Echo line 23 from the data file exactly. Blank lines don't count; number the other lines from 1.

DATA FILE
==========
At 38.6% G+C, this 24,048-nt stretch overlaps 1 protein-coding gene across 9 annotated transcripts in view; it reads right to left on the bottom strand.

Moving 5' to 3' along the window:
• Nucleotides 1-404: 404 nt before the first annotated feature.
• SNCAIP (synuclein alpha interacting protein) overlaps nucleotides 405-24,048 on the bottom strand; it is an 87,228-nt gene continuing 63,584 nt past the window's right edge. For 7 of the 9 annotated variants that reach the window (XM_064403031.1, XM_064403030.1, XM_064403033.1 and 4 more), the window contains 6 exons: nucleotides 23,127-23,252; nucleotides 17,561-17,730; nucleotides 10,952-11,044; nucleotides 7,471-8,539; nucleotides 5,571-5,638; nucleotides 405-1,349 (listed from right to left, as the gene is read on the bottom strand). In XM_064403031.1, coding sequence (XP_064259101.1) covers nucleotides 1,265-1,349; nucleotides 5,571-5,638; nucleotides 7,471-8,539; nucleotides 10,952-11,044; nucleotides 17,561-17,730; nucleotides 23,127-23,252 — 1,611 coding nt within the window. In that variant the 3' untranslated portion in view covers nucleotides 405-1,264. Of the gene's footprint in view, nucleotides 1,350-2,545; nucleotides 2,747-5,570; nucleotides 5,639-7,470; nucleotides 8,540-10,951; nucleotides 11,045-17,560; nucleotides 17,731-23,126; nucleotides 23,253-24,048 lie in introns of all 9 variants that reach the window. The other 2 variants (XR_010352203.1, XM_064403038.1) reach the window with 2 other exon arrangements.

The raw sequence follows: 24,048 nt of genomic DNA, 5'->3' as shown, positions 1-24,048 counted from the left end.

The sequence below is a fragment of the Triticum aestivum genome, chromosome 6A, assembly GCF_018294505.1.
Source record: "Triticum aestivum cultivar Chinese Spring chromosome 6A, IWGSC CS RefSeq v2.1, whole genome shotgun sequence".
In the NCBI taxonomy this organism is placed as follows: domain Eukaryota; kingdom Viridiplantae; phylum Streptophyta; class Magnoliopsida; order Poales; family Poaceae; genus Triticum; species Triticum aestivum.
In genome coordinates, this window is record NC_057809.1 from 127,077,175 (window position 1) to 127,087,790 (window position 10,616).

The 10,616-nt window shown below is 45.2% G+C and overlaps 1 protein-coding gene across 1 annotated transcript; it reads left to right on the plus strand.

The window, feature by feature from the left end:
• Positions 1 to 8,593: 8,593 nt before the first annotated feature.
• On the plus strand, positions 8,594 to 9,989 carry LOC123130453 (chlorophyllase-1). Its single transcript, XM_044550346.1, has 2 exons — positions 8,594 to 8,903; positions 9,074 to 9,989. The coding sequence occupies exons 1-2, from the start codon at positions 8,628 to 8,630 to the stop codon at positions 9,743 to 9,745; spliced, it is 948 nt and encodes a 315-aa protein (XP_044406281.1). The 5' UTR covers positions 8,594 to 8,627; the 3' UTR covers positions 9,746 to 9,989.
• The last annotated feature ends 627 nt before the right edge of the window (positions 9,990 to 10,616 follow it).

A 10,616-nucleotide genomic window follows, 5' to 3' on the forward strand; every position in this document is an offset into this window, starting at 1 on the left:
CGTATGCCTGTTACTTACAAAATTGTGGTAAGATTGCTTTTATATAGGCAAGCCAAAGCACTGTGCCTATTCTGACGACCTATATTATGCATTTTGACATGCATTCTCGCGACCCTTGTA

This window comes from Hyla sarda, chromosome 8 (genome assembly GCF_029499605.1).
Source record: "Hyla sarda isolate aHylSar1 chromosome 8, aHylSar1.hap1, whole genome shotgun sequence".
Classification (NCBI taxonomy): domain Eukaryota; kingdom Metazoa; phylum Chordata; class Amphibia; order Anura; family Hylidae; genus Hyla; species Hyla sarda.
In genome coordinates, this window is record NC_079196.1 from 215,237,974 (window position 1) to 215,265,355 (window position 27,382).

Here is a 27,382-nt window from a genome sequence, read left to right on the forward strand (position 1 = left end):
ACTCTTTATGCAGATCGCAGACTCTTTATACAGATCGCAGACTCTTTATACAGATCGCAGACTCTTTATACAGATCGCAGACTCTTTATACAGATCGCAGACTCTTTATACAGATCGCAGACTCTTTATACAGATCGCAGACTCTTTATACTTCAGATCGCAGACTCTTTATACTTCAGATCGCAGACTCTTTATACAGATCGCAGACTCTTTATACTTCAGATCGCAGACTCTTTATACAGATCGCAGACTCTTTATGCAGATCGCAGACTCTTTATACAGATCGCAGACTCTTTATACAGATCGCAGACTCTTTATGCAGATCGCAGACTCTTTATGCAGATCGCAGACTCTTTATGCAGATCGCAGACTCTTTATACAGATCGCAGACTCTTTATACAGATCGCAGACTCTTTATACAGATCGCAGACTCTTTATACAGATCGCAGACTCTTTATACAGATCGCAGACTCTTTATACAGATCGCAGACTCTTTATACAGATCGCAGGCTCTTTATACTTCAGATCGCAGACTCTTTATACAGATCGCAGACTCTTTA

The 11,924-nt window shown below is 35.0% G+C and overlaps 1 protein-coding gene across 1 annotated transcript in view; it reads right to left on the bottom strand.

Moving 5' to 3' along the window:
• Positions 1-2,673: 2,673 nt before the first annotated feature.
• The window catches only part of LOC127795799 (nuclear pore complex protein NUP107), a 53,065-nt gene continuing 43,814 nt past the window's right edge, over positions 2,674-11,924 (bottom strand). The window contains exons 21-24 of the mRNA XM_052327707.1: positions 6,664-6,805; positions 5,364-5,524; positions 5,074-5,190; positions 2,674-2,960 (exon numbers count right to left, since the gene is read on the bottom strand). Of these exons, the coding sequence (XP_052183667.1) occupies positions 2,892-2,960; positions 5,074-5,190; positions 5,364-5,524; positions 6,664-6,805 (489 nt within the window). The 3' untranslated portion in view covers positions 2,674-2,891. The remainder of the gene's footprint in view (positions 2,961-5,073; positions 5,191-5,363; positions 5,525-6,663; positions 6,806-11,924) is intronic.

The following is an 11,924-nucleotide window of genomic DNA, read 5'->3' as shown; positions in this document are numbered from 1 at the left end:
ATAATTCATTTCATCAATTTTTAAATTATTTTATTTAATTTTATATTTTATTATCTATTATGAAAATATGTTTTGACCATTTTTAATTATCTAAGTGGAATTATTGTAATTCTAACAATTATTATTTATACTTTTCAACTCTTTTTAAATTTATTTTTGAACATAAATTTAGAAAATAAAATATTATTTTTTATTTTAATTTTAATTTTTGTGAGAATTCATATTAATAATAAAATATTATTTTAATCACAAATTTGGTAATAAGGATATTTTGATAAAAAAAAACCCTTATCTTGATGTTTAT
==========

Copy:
The 11,924-nt window shown below is 35.0% G+C and overlaps 1 protein-coding gene across 1 annotated transcript in view; it reads right to left on the bottom strand.